This article was originally posted on Guns.com
The full D.C. Appeals Court last week declined to revisit a case that overturned the District of Columbia’s strict “may-issue” policy for issuing concealed carry permits.
D.C. Attorney General Karl Racine filed the petition asking the court vacate the pro-gun ruling handed down in July by a three-judge panel and rehear it in front of the full circuit. A majority of the 11 judges on the court, under Chief Judge Merrick Garland, would have had to vote to rehear the case, a rarely granted procedure. According to court documents, not a single judge requested a hearing.
Now denied, the city could continue its appeal to the Supreme Court, though Racine was noncommittal on the subject. “We are disappointed by the full D.C. Circuit’s decision not to rehear our case,” Racine said in a statement. “As we review options for next steps in consultation with the Mayor, the Council and the Metropolitan Police Department (MPD), our primary concern will be ensuring public safety through reasonable gun laws.”
In a 2-1 ruling in July, a panel of the court issued a permanent injunction prohibiting city authorities from enforcing a “good reason” test as part of its gun licensing program, which has resulted in more permits declined than granted and has effectively barred most people from exercising Second Amendment rights outside their home.
“To be sure, the good-reason law leaves each D.C. resident some remote chance of one day carrying in self-defense, but that isn’t the question,” said Judge Thomas Beall Griffith in his majority opinion. “The Second Amendment doesn’t secure a right to have some chance at self-defense. Again, at a minimum, the Amendment’s core must protect carrying given the risks and needs typical of law-abiding citizens. That is a right that most D.C. residents can never exercise, by the law’s very design.”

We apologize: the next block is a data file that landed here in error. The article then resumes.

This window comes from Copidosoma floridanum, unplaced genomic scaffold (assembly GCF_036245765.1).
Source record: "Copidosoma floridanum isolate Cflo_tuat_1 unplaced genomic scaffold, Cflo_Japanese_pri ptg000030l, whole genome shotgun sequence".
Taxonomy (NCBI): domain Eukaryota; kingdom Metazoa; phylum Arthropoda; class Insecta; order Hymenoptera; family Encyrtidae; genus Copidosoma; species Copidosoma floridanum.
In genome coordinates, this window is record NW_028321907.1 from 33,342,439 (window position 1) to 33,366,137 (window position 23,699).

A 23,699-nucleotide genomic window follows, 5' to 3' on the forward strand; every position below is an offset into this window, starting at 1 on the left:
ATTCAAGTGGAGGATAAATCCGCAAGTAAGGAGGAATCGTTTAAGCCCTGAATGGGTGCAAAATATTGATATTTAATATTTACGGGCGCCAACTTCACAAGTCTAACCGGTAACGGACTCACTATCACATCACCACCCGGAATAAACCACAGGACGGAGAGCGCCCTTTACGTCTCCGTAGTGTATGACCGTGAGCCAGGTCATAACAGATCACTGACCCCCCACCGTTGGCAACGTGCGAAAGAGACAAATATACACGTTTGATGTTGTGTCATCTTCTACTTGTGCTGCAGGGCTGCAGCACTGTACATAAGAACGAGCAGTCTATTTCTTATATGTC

The ruling came in the combined cases of Wrenn v. DC, backed by the Second Amendment Foundation, and Grace v. DC, backed by the Pink Pistols organization. Both sought to bar the city from applying the vague “good reason” test as part of its gun licensing program.
Alan Gottlieb, SAF founder, and executive vice president told Guns.com the news from the court was a major win. “We are grateful that the court has shown considerable wisdom, and this should help advance the effort to assure reasonable concealed carry for District residents,” he said.
Should Racine appeal the decision to the nation’s high court and lose or have the justices decline to hear the petition, it could significantly change the scope of may-issue concealed carry laws nationwide. Currently, eight states in addition to D.C. have such restrictive laws, though legal challenges to them have fallen short.
“This ruling could have a tremendous positive impact on the ongoing legal fight for the right to carry in California,” said Chuck Michel, the California Rifle and Pistol Association president and National Rifle Association’s counsel in the state.